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Field Triage of Motor Vehicle Crashes: Which Factors Predict High Injury Severity?

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Patient physiology and crash characteristics are essential components of field triage for motor vehicle crashes. We aimed to identify prehospital information that predicted high injury severity or critical patient condition on hospital arrival. The association of demographics, shock index (SI), Glasgow Coma Scale, and 10 crash characteristics of trauma activations for motor vehicle crashes with injury severity score (ISS) ≥ 16 and a composite of hypotension, need for blood transfusions, or immediate operation was determined using univariate and multivariate analyses. A total of 133 of 498 patients (27%) had ISS ≥ 16; SI ≥ 0.9, Glasgow Coma Scale ≤ 8, speed ≥ 55 mph, seatbelt use, airbag deployment, ambulatory patient, severe vehicle damage, ejection, and extrication were associated with ISS ≥ 16. Only abnormal SI and high speed remained independent predictors for ISS ≥ 16 with Odds Ratio (OR) = 10.76 (95% confidence interval (CI), 1.14‐101, P = 0.04) and OR = 10.37 (95% CI, 1.48‐72.93, P = 0.02), respectively. SI ≥ 0.9 predicted the composite outcome with OR = 5.92 (95% CI, 2.32‐15.08, P < 0.01). Many commonly reported crash characteristics did not predict clinically important outcomes. Improvements in road and vehicle safety may be resulting in lower injury severity despite major crash mechanisms.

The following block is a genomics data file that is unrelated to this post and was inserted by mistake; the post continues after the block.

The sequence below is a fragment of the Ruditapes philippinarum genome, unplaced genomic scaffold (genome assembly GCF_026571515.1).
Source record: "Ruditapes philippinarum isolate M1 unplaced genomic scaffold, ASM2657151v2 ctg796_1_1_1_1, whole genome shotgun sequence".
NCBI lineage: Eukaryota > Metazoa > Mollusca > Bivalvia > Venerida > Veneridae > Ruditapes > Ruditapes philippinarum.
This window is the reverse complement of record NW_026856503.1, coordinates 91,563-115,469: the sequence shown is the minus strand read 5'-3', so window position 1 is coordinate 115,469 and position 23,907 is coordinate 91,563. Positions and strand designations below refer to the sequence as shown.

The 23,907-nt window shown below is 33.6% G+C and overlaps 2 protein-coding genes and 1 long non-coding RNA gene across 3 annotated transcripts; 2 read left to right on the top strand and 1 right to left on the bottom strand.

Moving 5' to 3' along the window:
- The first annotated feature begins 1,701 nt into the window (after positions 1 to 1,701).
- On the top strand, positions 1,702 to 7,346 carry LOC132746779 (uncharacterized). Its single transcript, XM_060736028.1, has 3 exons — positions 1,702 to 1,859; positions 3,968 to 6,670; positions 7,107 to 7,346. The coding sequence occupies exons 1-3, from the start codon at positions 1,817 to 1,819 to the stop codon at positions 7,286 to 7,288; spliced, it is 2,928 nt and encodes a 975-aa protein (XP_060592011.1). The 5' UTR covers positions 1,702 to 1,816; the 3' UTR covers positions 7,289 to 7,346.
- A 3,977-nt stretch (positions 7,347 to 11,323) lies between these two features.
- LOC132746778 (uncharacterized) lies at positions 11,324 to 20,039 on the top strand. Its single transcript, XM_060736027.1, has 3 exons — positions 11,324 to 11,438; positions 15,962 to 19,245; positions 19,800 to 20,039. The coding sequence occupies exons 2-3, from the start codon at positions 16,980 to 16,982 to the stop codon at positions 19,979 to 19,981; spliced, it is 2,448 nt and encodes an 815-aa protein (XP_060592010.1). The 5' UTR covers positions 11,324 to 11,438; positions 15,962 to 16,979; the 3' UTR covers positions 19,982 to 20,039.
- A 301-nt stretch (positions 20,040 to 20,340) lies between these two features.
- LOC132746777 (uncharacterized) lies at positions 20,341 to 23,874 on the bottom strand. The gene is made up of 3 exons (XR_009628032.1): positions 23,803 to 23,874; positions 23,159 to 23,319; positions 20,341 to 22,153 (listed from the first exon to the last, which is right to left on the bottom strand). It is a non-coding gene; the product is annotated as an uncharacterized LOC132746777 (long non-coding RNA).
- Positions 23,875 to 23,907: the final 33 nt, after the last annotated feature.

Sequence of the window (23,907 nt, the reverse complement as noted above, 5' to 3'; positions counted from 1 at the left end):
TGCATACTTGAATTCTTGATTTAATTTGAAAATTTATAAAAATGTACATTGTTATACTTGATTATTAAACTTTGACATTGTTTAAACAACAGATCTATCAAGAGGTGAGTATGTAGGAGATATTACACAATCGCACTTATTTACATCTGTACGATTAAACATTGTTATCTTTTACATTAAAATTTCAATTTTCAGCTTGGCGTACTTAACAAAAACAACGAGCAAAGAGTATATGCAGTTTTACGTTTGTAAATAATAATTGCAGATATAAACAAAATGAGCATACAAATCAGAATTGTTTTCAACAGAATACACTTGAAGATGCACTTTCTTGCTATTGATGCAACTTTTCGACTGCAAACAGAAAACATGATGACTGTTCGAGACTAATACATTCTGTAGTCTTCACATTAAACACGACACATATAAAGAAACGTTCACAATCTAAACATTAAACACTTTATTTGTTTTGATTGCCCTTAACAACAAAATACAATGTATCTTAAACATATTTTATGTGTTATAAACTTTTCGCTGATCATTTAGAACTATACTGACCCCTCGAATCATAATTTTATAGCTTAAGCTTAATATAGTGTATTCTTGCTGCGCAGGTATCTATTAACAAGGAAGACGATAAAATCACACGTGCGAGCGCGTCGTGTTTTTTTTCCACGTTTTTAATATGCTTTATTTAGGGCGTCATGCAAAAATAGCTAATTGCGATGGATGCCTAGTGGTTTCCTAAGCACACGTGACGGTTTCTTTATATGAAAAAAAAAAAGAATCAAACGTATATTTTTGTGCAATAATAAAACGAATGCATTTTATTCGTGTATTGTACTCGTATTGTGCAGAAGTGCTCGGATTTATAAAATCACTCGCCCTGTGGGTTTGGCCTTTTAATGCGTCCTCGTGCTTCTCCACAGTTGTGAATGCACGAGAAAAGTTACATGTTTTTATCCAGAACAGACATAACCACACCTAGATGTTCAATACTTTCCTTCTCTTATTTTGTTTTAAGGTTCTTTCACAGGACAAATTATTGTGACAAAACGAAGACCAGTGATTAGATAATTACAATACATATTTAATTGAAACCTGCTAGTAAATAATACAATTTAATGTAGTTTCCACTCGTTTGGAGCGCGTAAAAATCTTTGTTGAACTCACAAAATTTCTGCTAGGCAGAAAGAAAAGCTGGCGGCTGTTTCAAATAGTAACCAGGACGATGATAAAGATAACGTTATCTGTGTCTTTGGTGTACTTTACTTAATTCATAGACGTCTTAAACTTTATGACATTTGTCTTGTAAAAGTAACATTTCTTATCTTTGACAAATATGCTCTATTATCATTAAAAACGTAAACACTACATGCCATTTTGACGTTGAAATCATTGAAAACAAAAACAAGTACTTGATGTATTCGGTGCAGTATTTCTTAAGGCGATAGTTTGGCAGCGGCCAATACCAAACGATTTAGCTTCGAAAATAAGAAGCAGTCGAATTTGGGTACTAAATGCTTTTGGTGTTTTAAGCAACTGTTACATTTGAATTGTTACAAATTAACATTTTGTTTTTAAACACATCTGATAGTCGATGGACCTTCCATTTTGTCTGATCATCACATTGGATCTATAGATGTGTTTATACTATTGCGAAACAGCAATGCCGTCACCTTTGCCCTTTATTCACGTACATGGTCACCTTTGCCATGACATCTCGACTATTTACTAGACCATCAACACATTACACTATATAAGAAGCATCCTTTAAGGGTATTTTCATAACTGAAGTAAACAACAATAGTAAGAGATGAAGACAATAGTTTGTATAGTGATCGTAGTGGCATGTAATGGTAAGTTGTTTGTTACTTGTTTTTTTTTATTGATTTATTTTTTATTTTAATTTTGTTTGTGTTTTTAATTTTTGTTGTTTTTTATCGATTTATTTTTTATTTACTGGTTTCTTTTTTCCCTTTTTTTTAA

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Document Type: Research Article

Publication date: July 1, 2019

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